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Compulsive Exercising

When someone normally talks about exercise, we usually don't envision someone doing 700 crunches, push-ups until their arms burn, and running uncountable miles every day, but this is often what people with eating disorders get caught up in. Along with the starvation and/or purging, someone with an eating disorder may also compulsively exercise out of control - sometimes to the point where eventually bones can become permanently damaged.

Why Does Compulsive Exercise Happen?

The exercising demon is always in cahoots with an eating disorder. Compulsive exercising is just another way for the person to purge themselves of guilt and pain. Often it is used as punishment because the person has eaten over a certain amount of calories, because they have binged that day, or because they did not do well on a test, annoyed a parent, etc. Many times the individual must exercise a certain amount in order to be worthy enough to eat that day or be able to do an enjoyable activity. Exercising a certain, exhausting amount and doing the exercises in a certain order will give the person with an eating disorder a certain sense of power and control as well - the same kind that also comes out of being able to starve and/or purge.

Why Can't the Person Just Stop?

Addiction is the keyword here, my dear. As hard as it is for an "outsider" to imagine, compulsive exercising does indeed become an addiction just like the disordered eating behaviors. The reason it is called COMPULSIVE exercising is that the person cannot control what they are doing eventually. It gets to the point where they absolutely MUST exercise or else. If the person does not or is unable to exercise, they get the same feelings and show the same reaction that someone with anorexia has when they are forced to eat or the same reaction that someone with bulimia has when they are forced to keep down the food of a binge. Panic attacks and sometimes even flashbacks bash into the person head-on leading to hallucinations and shallow, erratic breathing. The person is unable to calm down until they somehow get in their exercising.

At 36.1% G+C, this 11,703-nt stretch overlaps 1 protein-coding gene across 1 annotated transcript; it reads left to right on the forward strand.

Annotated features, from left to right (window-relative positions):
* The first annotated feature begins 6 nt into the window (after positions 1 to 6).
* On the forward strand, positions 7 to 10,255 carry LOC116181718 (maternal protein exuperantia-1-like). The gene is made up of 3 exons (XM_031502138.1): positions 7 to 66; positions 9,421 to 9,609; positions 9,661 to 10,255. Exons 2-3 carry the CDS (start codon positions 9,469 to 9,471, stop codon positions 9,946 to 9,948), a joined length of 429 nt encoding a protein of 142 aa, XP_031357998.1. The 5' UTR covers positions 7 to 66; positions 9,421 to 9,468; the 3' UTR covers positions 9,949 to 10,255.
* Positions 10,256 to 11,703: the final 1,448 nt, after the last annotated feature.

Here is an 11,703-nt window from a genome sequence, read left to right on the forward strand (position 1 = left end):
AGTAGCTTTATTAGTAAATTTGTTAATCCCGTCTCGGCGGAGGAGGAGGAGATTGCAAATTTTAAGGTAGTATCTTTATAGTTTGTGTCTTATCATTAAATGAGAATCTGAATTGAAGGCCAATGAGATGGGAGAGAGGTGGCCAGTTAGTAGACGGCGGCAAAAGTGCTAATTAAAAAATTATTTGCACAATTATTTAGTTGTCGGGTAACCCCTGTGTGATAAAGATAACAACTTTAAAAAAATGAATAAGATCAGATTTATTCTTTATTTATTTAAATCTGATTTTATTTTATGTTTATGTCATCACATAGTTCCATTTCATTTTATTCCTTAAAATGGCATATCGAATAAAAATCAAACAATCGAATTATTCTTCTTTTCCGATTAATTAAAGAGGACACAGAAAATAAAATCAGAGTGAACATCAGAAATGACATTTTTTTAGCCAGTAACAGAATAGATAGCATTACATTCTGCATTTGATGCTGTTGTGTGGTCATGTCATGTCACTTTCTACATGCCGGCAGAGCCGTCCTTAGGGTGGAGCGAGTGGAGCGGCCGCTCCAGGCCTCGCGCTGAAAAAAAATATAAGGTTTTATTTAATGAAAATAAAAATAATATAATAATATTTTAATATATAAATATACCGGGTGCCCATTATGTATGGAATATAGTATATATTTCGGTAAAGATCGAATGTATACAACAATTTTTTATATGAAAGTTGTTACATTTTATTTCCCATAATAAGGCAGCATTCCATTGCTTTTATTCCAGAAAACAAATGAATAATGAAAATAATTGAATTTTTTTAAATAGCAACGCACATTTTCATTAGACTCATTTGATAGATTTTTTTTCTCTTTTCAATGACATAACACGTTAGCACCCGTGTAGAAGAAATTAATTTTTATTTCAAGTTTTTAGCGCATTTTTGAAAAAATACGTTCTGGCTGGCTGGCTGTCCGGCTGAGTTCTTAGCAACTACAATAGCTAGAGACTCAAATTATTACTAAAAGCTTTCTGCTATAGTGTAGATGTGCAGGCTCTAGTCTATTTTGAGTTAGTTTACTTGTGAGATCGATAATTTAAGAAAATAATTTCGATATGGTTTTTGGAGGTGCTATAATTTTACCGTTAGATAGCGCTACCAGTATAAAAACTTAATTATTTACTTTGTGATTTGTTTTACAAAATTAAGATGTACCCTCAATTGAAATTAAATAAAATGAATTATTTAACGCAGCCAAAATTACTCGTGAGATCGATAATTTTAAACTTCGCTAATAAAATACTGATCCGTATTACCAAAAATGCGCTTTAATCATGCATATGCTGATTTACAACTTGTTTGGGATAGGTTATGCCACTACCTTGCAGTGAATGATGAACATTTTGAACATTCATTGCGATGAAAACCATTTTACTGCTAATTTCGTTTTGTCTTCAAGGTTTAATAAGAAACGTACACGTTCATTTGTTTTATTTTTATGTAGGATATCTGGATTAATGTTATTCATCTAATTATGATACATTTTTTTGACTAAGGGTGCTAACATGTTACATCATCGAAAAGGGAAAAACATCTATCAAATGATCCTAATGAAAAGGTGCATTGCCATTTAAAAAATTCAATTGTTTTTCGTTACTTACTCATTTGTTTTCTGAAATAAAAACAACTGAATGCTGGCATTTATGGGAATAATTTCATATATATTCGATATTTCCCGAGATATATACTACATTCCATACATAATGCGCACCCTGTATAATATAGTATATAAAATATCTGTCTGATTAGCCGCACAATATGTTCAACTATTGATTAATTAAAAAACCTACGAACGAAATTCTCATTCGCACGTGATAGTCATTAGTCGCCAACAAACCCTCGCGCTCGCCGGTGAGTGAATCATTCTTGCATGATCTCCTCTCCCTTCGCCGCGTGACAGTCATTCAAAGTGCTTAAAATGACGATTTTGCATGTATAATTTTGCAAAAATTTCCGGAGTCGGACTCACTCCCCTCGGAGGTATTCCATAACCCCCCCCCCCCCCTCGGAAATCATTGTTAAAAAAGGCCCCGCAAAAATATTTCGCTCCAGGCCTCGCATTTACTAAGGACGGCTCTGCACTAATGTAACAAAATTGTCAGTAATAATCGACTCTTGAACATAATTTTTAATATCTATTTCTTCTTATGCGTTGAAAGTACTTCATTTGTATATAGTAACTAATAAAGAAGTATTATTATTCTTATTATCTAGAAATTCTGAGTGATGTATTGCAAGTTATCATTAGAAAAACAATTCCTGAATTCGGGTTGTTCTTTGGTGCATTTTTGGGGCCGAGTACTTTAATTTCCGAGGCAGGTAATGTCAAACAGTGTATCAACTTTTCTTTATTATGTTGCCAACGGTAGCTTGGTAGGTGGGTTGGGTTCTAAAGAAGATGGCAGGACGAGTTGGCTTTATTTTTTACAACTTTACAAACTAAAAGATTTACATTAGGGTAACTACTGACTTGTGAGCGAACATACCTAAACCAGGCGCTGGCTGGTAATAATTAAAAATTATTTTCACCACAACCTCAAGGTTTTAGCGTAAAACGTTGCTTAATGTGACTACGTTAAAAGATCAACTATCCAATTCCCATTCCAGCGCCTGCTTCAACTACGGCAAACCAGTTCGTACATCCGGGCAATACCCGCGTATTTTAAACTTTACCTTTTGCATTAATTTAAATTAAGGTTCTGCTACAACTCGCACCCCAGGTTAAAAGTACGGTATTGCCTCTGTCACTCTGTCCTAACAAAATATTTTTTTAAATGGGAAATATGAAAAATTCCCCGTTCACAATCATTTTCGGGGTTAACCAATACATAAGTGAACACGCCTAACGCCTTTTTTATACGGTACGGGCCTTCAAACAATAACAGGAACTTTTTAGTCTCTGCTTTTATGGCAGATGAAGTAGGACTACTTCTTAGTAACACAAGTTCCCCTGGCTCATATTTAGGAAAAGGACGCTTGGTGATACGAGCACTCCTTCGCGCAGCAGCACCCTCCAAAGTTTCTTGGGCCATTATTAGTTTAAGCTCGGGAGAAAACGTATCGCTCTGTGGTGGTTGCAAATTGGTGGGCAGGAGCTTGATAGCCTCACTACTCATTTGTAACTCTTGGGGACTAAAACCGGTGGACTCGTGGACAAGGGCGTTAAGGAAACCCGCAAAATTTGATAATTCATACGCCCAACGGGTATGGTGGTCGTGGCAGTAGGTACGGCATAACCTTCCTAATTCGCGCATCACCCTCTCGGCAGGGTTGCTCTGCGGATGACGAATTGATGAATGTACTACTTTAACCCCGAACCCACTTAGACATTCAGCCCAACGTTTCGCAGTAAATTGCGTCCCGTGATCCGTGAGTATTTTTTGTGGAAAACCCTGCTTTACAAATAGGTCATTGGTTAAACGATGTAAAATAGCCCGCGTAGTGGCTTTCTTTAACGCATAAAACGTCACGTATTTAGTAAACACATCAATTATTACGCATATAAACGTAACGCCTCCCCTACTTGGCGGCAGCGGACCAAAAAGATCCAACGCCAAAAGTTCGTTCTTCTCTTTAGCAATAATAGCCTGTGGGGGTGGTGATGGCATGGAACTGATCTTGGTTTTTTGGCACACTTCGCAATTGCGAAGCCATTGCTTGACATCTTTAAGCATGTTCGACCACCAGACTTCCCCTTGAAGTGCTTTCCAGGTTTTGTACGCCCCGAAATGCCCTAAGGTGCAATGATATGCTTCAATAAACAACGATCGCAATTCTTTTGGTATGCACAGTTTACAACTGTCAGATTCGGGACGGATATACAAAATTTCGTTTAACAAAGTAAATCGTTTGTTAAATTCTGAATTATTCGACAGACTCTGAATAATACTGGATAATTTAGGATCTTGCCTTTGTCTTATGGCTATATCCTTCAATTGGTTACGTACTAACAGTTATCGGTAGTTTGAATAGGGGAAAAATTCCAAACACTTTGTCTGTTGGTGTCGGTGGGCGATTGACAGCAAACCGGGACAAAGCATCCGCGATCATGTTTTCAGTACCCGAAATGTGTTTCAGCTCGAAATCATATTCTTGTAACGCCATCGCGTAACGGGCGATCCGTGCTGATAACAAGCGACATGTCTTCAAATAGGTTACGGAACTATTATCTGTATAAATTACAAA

Oh these little earthquakes
Here we go again
These little earthquakes
Doesn't take much to rip us into pieces-Tori Amos

It isn't uncommon to find out that a person will exercise in a bathroom stall at school, or miss a day of work to make up running when afflicted with this bothersome pest. Often in hospitals nurses must monitor eating disorder patients when they are in the shower or going to the bathroom because patients will try to sneak in exercise. Realize that these exercises are not fun, and are more like grueling and painstaking, taking up the time, energy, and thoughts of the person afflicted. Worst of all, they can't stop once this gets started.

Medical Problems from Compulsive Exercise

A person with an eating disorder who is also afflicted with compulsive exercise is in extreme danger for developing medical problems. Any heart murmurs or arrythmias are naturally aggravated and made worse. Because the nutrition of someone with an eating disorder is so poor, the individual also runs the risk of bone damage and loss from osteoporosis. In athletes with compulsive exercising it isn't uncommon for them to be afflicted with stress fractures and more physical injuries than their other teammates. Any injuries the person does get do not heal, either, or they take an abnormally long time. A bruise on the hip from bumping into a chair may take as long as two months to fully heal because the body is so run down and does not have the proper nutrition to heal the damage.

Treatment Options for Compulsive Exercise

For the adequate treatment of the compulsive exercising bug, something called obsessive-compulsive disorder (OCD) must be treated ALONG WITH the eating disorder. It is important that you or the person you are concerned about lets their therapist or caretaker know that the eating disorder isn't the only problem that they are battling. Realize that until proper treatment, compulsive exercising is just like alcohol to an alcoholic - they cannot just take "one sip" and not go any further. Once you or the person afflicted is in treatment and learns how to do things in MODERATION, then an exercise regime can be set up once more.

APA Reference
Staff, H. (2008, December 5). Compulsive Exercising, HealthyPlace. Retrieved on 2020, September 28 from https://www.healthyplace.com/eating-disorders/articles/compulsive-exercising

Last Updated: June 30, 2020

Medically reviewed by Harry Croft, MD

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